Pattern of Physiologic Root Resorption in Deciduous Teeth at Different Stages ZC18-ZC22
Department of Paediatric and Preventive Dentistry, JSS Dental College and Hospital, JSS Academy of Higher Education and Research, Mysuru, Karnataka, India.
Introduction: Pattern of physiologic resorption represents the path of eruption of permanent teeth. It is essential to have thorough knowledge of normal pattern of resorption, so as to identify the deviation from normal which would help in early diagnosis and treatment planning.
Aim: To assess the pattern, surfaces and extent of physiologic root resorption in deciduous incisors, canines and molars at different stages of root resorption.
Materials and Methods: An observational study was conducted to understand the pattern of physiologic root resorption in the extracted deciduous teeth from June 2015 to December 2017. A total of 138 extracted deciduous incisors, canines and molars were included in the study. Remaining Root Length (RRL) was determined for all the teeth based on the standardised photographs. The teeth were divided into 4 groups with 3 subgroups each, based on the percentage of RRL. The measurements made on the photographs from buccal/ labial, mesial, distal and lingual/palatal aspects of each group were used for assessing the pattern of resorption. Descriptive statistics, Frequency distribution and ANOVA were applied to identify the pattern of resorption and to compare the changes occurring within groups.
Results: ANOVA indicated that incisors began with resorption on the lingual aspects having least mean length of 10.43 mm in stage 1 which further progressed to involve all the surfaces. The mean length of remaining root for stage 3 was significantly different across different surfaces with a p-value 0.0015 while it was insignificant in stages 1 and 2. The mean length of resorption for canines in stage 2 was significantly different across different surface with a p-value 0.0453 using repeated measures of ANOVA. The mean length was least for lingual surface of the root. Maxillary molars showed that distobuccal pattern and palatal of resorption more evident. The mean length of resorption for maxillary molar in stage 1 was significantly different across different surfaces with a p-value 0.0232. Similarly, mandibular molars indicated that distal root resorbed much earlier than the mesial root with all the 10 samples showing this pattern in stage 1 and 2. The mean length of resorption for mandibular molar in stage 1 and stage 2 was significantly different between two surfaces with a p-value 0.0005 and <0.0001, respectively.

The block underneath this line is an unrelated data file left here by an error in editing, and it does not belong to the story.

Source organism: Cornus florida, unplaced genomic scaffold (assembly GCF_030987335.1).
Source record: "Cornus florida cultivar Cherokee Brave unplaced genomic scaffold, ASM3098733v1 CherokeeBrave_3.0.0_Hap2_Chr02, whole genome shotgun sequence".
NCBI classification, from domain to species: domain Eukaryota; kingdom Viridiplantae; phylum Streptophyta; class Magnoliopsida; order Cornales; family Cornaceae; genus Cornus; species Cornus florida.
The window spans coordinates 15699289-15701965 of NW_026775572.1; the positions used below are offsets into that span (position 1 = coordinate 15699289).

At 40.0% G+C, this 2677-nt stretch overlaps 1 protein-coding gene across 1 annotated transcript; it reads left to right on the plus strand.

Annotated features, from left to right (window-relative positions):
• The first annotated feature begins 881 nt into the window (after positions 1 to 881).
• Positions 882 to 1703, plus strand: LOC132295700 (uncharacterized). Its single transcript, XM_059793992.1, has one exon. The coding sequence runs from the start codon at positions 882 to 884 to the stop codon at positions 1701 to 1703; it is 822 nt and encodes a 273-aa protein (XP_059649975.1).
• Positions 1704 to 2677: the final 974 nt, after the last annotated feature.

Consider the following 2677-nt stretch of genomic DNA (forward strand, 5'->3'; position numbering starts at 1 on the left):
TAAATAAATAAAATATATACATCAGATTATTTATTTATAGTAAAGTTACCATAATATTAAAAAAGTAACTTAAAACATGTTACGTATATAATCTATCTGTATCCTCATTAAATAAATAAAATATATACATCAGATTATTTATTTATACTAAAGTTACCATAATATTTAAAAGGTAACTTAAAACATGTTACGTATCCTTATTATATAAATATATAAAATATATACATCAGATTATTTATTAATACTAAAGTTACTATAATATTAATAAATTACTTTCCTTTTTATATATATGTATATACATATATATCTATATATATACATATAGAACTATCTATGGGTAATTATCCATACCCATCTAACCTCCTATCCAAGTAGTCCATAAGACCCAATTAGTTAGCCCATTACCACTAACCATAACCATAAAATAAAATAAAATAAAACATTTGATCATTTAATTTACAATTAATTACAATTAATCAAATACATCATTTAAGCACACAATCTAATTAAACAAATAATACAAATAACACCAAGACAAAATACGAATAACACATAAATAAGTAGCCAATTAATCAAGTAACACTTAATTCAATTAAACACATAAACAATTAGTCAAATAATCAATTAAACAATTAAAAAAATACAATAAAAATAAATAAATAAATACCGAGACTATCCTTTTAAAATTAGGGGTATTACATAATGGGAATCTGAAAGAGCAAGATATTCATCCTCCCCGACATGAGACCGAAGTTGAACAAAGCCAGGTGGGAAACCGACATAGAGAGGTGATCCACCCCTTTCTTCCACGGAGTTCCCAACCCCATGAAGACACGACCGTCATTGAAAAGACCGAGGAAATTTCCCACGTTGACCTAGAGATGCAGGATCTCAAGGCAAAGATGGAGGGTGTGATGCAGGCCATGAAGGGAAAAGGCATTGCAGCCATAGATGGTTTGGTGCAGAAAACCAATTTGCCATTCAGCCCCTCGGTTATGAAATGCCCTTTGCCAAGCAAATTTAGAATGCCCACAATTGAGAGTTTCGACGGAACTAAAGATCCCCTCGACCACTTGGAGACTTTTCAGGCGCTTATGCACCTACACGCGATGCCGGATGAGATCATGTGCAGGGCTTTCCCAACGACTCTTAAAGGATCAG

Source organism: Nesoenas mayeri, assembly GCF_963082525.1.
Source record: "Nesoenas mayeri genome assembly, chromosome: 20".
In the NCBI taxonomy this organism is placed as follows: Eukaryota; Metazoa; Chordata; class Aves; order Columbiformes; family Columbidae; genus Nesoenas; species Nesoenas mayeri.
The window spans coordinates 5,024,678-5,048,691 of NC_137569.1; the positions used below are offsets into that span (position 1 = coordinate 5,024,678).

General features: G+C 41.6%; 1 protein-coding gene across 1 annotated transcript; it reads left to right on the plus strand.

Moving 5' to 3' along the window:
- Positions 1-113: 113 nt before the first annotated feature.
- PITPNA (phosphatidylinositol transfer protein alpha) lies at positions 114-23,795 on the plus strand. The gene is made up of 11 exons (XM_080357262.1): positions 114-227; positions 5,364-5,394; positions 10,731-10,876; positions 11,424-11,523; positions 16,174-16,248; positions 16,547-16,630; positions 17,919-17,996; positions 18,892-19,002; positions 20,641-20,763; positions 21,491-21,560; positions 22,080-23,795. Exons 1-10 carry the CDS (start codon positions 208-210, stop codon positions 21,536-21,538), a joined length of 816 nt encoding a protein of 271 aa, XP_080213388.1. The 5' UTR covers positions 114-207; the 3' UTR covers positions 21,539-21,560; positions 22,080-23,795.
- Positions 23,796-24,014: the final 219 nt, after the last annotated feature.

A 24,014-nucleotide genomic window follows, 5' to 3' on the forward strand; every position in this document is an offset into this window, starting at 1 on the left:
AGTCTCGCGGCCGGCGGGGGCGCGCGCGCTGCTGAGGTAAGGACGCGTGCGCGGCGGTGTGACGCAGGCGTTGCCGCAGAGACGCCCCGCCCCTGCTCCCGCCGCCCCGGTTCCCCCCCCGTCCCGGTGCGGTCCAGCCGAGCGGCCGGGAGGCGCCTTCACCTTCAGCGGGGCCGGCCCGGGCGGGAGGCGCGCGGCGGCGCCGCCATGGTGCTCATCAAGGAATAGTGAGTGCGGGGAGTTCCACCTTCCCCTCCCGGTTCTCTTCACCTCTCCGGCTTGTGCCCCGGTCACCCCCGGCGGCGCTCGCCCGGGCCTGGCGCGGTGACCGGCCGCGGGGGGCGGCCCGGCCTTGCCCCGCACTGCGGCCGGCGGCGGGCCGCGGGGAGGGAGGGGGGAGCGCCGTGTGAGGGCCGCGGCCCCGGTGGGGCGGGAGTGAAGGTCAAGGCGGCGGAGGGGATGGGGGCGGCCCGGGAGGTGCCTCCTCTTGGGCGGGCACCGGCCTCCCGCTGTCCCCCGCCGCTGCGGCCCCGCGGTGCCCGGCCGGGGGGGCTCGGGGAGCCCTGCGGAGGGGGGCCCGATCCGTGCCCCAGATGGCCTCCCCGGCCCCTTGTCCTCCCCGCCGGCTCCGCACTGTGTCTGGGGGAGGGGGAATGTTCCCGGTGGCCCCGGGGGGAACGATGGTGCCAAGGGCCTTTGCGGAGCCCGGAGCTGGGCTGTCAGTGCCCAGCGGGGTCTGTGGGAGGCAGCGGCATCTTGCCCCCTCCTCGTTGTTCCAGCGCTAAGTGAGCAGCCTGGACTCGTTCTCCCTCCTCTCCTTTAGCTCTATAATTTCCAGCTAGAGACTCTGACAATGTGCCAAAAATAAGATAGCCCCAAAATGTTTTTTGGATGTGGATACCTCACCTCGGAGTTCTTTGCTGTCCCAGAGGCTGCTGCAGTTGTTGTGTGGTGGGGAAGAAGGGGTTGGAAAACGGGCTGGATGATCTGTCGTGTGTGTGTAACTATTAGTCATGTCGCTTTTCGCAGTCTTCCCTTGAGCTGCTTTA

Conclusion: All the deciduous teeth do not follow a similar pattern of resorption. This study describes a definite pattern of resorption of deciduous teeth in different stages of resorption which could be identified as most common pattern of resorption and any deviation thus can be observed and used for early diagnosis of abnormal pattern of resorption.